THE STORY IS CURRENT
(Music is) instantaneous and unpredictable.
—J Cage, Themes & Variations
The story is current.
—HD Thoreau, A Week on the Concord and Merrimac Rivers
The unwritten music of Boursier-Mougenot’s drifting chimes is haunting and resonant while I drive in to W Jefferson to the dump, for gas, to the ABC and grocery store through mountain farmland, dumbstruck by the grace of animals afield—by their casual explorations, by their music, by their delight in each others’ company and in eating, by their beautiful unmade patterns, by the way they huddle together for warmth on cold days in front of dirty white factories and by the way they draft off from each other in the wind.
K and I have lived adrift for most of the past year. We have been uneasy and lonely. We have been poor, despairing, disappointed by job opportunities and unstable living situations, hungry for contact. We struggle with insecurities and anxiety that stem from bruised egos and a lack of faith, tethered to hopes and expectations that hamper our ability to be present, despite the fact that we are surrounded by cows, horses, goats, and bison that all instinctually know how to be organized by the fields that they step into. Boursier-Mougenot’s “Variations” continues to serve as a startlingly reminder that we waste precious time worrying as music (always), finally, composes itself. In this sense, it refreshes our attention to something we already know—namely, that relinquishing authorial agency is a central, spiritual, prerequisite to our daily poetic practices. C Olson: “from the moment he ventures into FIELD COMPOSITION—put himself in the open—he can go by no track other than the one the poem under hand declares, for itself. Thus he has to behave, and be, instant by instant, aware of some several forces just now beginning to be examined” (“Projective Verse”). Boursier-Mougenot’s attention to water as a medium also awakens us to the fact that all music is essentially stray (to our ears) and improvisational—the result of all of the energy that is present in a given field: currents, collision, jets, drift, textures and patterns, etc.
We have been reading P Chodron’s When Things Fall Apart back and forth before bed at night, in attempt to be mindful of this dissonance we feel between what we know (instinct) and the nagging doubts that plague us. Chodron believes that suffering is born of our addiction to our “narrow perspective[s]”: “All anxiety, all dissatisfaction, all the reasons for hoping that our experience could be different are rooted in our fear of death.” Like Olson, she also locates relinquishment as the root of process: “we practice to liberate ourselves from a burden—the burden of a narrow perspective caused by craving, aggression, ignorance, and fear. We’re burdened by the people with whom we live, by ongoing daily situations, and most of all by our own personalities” (120). Thank god that the indeterminacy of writing and daily experience teach us to die (gracefully or ungracefully) by carrying us across the threshold into activity. Susan Howe says all of this with exhilarating clarity and force in My Emily Dickinson: “Liberated from agency, each lyric ‘I’ dies into action.” A mottled white bull and two black cows quietly eat in the shade of maples at the edge of Carter Miller Road and another black cow begins to cross the field towards them—chimes. What happens next is something else. Ever a man of action, HD Thoureau sees the constellation emerging: “Music is the sound of the circulation in nature’s veins” (Journals).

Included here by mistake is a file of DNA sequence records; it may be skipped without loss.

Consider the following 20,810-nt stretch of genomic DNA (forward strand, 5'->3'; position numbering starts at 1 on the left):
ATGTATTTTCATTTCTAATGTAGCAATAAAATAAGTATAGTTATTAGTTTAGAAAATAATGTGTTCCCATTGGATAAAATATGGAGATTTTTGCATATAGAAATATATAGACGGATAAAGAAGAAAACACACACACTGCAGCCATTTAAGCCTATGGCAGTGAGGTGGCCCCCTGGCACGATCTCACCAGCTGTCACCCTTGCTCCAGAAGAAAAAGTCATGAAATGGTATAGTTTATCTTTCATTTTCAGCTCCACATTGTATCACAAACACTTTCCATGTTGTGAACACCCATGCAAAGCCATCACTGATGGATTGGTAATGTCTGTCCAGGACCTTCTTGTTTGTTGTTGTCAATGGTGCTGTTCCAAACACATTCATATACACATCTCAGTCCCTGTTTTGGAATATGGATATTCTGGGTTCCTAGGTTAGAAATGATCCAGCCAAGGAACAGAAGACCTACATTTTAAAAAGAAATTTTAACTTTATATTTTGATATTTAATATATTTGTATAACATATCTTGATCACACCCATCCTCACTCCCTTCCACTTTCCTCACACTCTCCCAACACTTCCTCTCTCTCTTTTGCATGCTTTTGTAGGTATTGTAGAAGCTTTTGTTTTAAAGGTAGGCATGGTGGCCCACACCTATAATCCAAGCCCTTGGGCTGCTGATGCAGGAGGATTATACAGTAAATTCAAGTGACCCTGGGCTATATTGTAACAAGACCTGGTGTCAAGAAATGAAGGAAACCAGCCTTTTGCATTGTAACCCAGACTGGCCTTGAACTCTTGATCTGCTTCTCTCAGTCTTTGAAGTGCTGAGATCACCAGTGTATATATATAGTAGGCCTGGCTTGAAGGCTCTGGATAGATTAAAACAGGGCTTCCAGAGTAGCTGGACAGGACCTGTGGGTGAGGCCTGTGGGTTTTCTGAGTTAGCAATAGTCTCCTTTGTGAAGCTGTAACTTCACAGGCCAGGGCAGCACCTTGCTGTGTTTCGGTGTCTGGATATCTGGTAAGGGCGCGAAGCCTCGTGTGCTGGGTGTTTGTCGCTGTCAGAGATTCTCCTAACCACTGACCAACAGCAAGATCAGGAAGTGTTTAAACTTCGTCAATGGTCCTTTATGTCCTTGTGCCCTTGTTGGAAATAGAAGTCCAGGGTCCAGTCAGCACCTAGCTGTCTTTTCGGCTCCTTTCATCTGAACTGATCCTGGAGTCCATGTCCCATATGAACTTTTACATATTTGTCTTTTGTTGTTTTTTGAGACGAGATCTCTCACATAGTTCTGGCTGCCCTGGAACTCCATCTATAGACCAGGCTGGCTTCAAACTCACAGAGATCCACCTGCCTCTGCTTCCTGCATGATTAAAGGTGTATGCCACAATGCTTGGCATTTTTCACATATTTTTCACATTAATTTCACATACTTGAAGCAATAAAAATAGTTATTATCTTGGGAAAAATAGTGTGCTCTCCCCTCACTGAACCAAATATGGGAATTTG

In Todd, NC, where we live, people still celebrate a rich culture that associates wakefulness with being immersed in the activity of a current; they swim, float with coolers of beer buoyed to their rafts, kayak, canoe, fly fish, and put their lawn chairs out into the river to cool off all summer—they are occasionally still baptized (“born again”) in the river (better still, the New River, the second oldest river in the world).
I feel a real connection with the pulse of river-life. As Thoreau asserts in A Week, roads make impositions on the landscape, they reflect our intentions (“narrow perspective”); they carry us to places of business. River-life is a humbling, collaborative process that honors “higher laws” because it requires us to move through the landscape with the current. When we see the blurred reflection of catalpas and arrowhead in current, we see them as they truly are: dynamic. When we see the blurred reflection of our own faces, we see ourselves as we truly are.
The hope (faith) of river-life is that we find we are organized by a much wider realization of presence. Thoreau: “These motions everywhere in nature must surely [be] the circulations of God” (Journals). In the expansiveness of summer, on the other side of a harrowing year, we are learning to be at home in the possibilities of new circumstances. Plenty is underway. A pitchy melody begins to surface through static, crickets, and rhododendron near the compost while a hornet sews violets through the deck rail. My father cuts the engine and we drift under the bridge a hundred times. We are immersed in music that’s like no music I’ve ever heard before. (J Cage in Themes & Variations: “Music = no music.)
Cage’s talk on “Silence”:
Health (“sanity”) is a process of cultivating attention to life and sounds that are already underway. Radio static, commercials, and stray music drift up through the moans of cows in the morning when I walk Franklin along the unfinished road. Listening to these sounds is a process of externalization that is a restoration: ear/ hear/ here. There’s nowhere else to be. Last weekend in the bakery, I watched a tired father trying to teach his antsy five-year-old daughter how to play chess: “See that piece that looks like a horse?” Daughter: “It’s a horse.”
Excerpt of Cage performing “4:33”:
Like Thoreau says in his Journals, “Nothing in nature makes noise.”